5 inmates make dramatic freedom dashFIVE prisoners have made a dramatic escape from a Swiss jail, using weapons passed from accomplices on the outside to threaten guards and other inmates before scaling the prison wall and disappearing, police say.
"There is an active manhunt for them, and they are listed as wanted both at a national and an international level," police in the canton of Vaud said in a statement.
The five men, one Frenchman, an Albanian, a Bosnian, a Kosovar, as well as Serbian member of the "Pink Panther" gang of international jewel thieves, took just five minutes to get away, the investigators said.
Around 10.20am on Tuesday they were in the walled in courtyard at the Bois-Mermet prison on the outskirts of Lausanne with some 30 other inmates when three masked accomplices on the outside climbed a ladder and threw a bag filled with weapons and other items into the yard.
Grabbing the gun from the bag, the five men threatened the other detainees and the guards and sprayed them with some kind of irritant to keep them away as they used pliers from the bag to cut a hole in the fence blocking their access to the prison wall, which they then climbed using a ladder provided by their accomplices, police said.
A sixth inmate tried to follow them, but guards managed to hold him back as he was climbing the ladder.
The escapees and their accomplices fled the scene in two vehicles.
Car used in Wafi City robbery on show at Dubai Police Museum
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The Pink Panthers are a gang of jewel thieves responsible for some of the most glamorous armed robberies in history. Criminologists even refer to their bold style and intricate planning as artistry. They have targeted various countries, and have Japan’s most successful robbery on their theft resume. Within a span of six years during the 21st century, the Pink Panthers have burglarized 120 stores in twenty different countries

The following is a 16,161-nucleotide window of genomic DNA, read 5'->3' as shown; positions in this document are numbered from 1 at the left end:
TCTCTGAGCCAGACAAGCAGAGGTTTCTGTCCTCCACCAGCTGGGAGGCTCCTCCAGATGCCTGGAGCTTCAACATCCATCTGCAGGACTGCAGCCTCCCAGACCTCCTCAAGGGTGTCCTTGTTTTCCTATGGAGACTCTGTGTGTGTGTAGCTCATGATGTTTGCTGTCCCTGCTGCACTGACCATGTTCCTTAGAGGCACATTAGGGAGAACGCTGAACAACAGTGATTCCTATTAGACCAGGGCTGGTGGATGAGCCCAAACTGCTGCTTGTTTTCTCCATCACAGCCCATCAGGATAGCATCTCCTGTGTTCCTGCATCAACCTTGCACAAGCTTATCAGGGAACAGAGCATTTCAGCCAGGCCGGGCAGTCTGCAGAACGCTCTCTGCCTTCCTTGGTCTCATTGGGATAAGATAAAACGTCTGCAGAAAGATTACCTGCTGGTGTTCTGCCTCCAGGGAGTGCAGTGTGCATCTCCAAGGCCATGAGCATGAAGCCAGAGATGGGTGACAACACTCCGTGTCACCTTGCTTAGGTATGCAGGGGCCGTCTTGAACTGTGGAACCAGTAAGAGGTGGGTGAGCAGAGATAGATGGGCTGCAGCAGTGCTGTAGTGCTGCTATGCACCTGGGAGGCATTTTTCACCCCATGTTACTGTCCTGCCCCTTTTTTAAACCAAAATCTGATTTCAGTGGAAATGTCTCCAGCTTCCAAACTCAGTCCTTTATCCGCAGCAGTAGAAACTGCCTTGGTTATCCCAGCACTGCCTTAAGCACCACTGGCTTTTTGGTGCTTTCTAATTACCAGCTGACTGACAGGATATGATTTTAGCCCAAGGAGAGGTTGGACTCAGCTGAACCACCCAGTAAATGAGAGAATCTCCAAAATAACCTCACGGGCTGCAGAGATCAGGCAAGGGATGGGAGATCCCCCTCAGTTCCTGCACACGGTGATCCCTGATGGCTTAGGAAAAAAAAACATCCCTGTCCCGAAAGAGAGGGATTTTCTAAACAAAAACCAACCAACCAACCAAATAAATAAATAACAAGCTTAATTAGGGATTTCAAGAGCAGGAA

In 1993, the gang gained prominence when they stole an $800,000 diamond from a jeweler in London. The name “Pink Panther” was awarded to the thieves by Interpol after they hid the diamond in a jar of face cream resembling an act from the film: “Return of the Pink Panther.” Their attention to detail and efficient execution of their plans is the reason behind their high success rate. For example, before a heist in Biarritz, the gang coated a bench adjacent to the jewelry store in fresh paint to deter people from sitting on – a clever way to keep away potential witnesses to the heist.
Although the Pink Panthers are not only known for their successful rate of robberies. They have also been notarized for their daring break-ins as well as their creative escapes. For example, in St. Tropez they burglarized a store dressed in flowery shirts and then escaped on a speed boat. In another one high-profile heist, the gang drove a pair of stolen limousines through a window into a Dubai mall, taking watches and other valuables worth over $12.5 million.
In another robbery, they dressed up as women and stole over $100 million worth of jewelry from a Harry Winston store in Paris, using Mission Impossible-style prosthetic make-up as a disguise. The most interesting feature of the Pink Panthers is that they do not use weapons. Many of their heists are below 45 seconds, and are done without the use of guns – this leaves the civilians around them untouched. This is truly a considerate group of thieves: why hurt anyone that has nothing to do with the heist?
The Pink Panthers are such a secretive group of thieves that only continues to expand throughout Eastern Europe and make record breaking heists. Although several gang members have been imprisoned, the identity of the majority of the members still remains questionary. Interpol is having trouble dealing with the organization.
How can you catch someone that you do not know really exists? The alleged leader of the gang, Dragan Mikic, was arrested in the early 2000′s. However, in true Pink Panther fashion Dragan escaped from prison in 2005. He scaled a rope ladder while Pink Panthers fired machine guns at the prison wall. Thus, Dragan completed a successful escape. He has been on the run ever since.